What is Autism?
To mark World Autism Day on 2nd April 2016, we review this diverse condition. We uncover some probable causes, help parents understand the condition and look at best practices for treatment.
What is Autism?
Defining and understanding autism is difficult, scientific research still has a long way to go to understand this complex condition. Autism itself is a wide term that encompasses different symptoms, from mild to severe, which is why it is more accurately called Autism Spectrum Disorder (ASD).
“Autism Spectrum Disorder (ASD) is characterized by early onset socialization and communication difficulties, associated with restricted interests and behavioural rigidities. This condition is among the least understood developmental disorders of childhood. There is growing body of research on ASD, making it critically important that paediatricians, family physicians, child psychiatrists, general psychiatrists, neurologists, clinicians, psychologists, teachers and family members are well informed about these conditions. Recent epidemiological studies show that 1 in 68 children have autism.”
Dr. Muhammad Waqar Azeem, Chair of the Department of Psychiatry at Sidra Medical and Research Center and Deputy Chair of WISH Autism Research Forum.
The Diagnostic and Statistical Manual for Mental Disorders (DSM Edition 5) defines Autistic Spectrum Disorder using two major categories of symptoms, communication and behaviour:
A. Persistent deficits in social communication and social interaction, including:
Reduced sharing of interests or emotions; lack of nonverbal communication; abnormalities in eye contact and body language; limited understanding and use of gestures; lack of facial expressions; problems in developing, maintaining, and understanding relationships; difficulties in imaginative play or making friends; absence of interest in peers.
B. Restricted, repetitive patterns of behaviour, interests, or activities, including at least two of the following: repetitive motor movements or phrases; insistence on sameness; inflexible adherence to routines; ritualized patterns of behaviour; difficulties with transitions; rigid thinking patterns; fixated interests that are abnormal in intensity or focus; unusual reactivity to sensory aspects of the environment (e.g. indifference to pain/temperature, adverse response to specific sounds or textures, excessive smelling or touching of objects, fascination with lights or movement).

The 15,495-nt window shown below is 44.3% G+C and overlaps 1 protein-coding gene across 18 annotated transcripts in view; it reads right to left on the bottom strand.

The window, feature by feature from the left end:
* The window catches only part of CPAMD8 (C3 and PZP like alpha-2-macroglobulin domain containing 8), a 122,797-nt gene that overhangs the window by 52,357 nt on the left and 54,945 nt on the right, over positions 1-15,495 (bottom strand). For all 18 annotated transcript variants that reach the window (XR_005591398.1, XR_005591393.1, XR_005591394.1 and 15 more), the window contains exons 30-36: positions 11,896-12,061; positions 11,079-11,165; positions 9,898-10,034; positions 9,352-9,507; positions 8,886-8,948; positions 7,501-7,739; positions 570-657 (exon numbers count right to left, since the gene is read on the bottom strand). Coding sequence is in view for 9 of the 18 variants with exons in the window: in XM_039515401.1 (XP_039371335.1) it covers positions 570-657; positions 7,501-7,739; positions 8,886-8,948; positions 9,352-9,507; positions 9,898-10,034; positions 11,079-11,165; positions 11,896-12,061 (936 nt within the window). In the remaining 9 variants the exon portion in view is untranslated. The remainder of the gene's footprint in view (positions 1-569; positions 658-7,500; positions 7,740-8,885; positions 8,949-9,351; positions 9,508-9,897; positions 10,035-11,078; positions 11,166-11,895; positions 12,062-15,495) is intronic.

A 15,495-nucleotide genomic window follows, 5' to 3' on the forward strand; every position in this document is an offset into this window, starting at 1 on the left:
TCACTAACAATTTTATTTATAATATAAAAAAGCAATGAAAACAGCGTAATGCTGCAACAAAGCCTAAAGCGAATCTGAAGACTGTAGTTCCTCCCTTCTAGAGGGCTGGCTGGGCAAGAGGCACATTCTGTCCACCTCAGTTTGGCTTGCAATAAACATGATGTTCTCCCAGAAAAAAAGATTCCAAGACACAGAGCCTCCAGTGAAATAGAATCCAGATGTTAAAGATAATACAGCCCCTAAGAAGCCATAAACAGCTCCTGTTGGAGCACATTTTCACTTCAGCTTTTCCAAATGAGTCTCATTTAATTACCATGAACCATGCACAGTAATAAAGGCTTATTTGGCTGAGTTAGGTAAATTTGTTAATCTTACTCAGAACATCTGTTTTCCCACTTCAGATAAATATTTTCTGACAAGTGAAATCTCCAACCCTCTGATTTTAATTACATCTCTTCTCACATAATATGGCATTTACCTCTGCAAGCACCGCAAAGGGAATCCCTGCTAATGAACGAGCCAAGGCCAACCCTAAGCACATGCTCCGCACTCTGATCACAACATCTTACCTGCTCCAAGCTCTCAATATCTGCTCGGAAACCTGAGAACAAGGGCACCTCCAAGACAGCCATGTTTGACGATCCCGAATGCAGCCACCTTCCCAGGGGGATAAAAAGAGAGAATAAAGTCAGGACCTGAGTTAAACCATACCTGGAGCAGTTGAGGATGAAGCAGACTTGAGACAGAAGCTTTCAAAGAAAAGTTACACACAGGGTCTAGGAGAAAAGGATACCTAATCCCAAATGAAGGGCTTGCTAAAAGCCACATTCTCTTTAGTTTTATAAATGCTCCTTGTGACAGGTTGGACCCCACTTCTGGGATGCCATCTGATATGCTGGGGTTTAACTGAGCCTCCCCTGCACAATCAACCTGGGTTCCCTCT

To meet the definition criteria symptoms must:
- Be present in the early developmental period (but may not become fully manifest until later)
- Cause significant impairment in social or occupational functioning.
- Not be attributable to another medical or neurological condition (e.g. intellectual disability, developmental delay, or another mental disorder).
Symptoms of Autism
Common signs of the disorder are displayed in early childhood, typically before the age of three. Children will usually display some of these characteristics with a huge variation in severity:
- Reduced eye contact with familiar people.
- Reduced response to facial expressions, such as returning a smile.
- Reduced reciprocal response to emotions.
- Increased amount of repetition.
- Reduced response to their name and/or familiar voices.
- Reduced use of gestures, such as pointing.
- Use of attention seeking noises or baby talk.
- Significant language delay.
- Difficulty asking for help.
- Increased sensitivity to sounds, light and touch
Concerned parents whose children display multiple signs or symptoms from this list of the DSM5 definition should seek medical advice promptly, since early detection improves treatment outcomes. 
Children in the spectrum develop differently; some find developing cognitive, motor, language and social skills harder than others. Learning and memory can be inconsistent and unpredictable because understanding and interacting is often difficult.
In mild cases, this might be seen as social clumsiness because they miss verbal and non-verbal communication cues. Acute symptoms make it seem like they are simply not interested in others, locked in a world of their own. Children may lack play and conversation skills, or seem stubborn and obsessive about specific interests. Intonation can often be incorrect and a symptom called echolalia, repeating specific words or phrases, is common. Empathy may be weaker or stronger than people outside the spectrum, making socialization difficult. At the less functional end, children may not be able to speak at all.
There may be sensory issues, which also affects how they react to sudden loud noises and smells, as well as variations in lighting or temperature. Changes in their environment, such as loud noises, smells or lights, can cause a sensory overload and cause emotional melt-downs, especially if changes are sudden.References